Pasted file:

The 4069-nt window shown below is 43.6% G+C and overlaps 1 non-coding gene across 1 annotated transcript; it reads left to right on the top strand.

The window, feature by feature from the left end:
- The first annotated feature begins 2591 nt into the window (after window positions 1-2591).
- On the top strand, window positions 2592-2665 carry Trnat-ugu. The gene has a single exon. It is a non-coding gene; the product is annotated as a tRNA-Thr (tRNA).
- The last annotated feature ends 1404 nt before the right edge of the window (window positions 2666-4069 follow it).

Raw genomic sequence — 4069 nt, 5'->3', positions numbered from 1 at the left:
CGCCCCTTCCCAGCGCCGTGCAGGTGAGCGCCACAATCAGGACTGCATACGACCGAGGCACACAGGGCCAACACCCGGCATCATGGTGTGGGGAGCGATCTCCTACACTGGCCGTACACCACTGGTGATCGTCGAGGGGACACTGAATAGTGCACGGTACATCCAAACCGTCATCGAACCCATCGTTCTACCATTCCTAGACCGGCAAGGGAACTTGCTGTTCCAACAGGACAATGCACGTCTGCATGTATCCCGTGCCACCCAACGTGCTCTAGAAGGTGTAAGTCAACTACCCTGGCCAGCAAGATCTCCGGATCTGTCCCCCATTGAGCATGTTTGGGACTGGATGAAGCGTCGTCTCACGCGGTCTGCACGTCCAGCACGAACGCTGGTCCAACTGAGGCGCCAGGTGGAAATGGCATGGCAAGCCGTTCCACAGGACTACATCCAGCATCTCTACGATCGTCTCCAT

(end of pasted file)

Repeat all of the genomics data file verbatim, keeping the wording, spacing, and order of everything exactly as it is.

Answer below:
The 4069-nt window shown below is 43.6% G+C and overlaps 1 non-coding gene across 1 annotated transcript; it reads left to right on the top strand.

The window, feature by feature from the left end:
- The first annotated feature begins 2591 nt into the window (after window positions 1-2591).
- On the top strand, window positions 2592-2665 carry Trnat-ugu. The gene has a single exon. It is a non-coding gene; the product is annotated as a tRNA-Thr (tRNA).
- The last annotated feature ends 1404 nt before the right edge of the window (window positions 2666-4069 follow it).

Raw genomic sequence — 4069 nt, 5'->3', positions numbered from 1 at the left:
CGCCCCTTCCCAGCGCCGTGCAGGTGAGCGCCACAATCAGGACTGCATACGACCGAGGCACACAGGGCCAACACCCGGCATCATGGTGTGGGGAGCGATCTCCTACACTGGCCGTACACCACTGGTGATCGTCGAGGGGACACTGAATAGTGCACGGTACATCCAAACCGTCATCGAACCCATCGTTCTACCATTCCTAGACCGGCAAGGGAACTTGCTGTTCCAACAGGACAATGCACGTCTGCATGTATCCCGTGCCACCCAACGTGCTCTAGAAGGTGTAAGTCAACTACCCTGGCCAGCAAGATCTCCGGATCTGTCCCCCATTGAGCATGTTTGGGACTGGATGAAGCGTCGTCTCACGCGGTCTGCACGTCCAGCACGAACGCTGGTCCAACTGAGGCGCCAGGTGGAAATGGCATGGCAAGCCGTTCCACAGGACTACATCCAGCATCTCTACGATCGTCTCCAT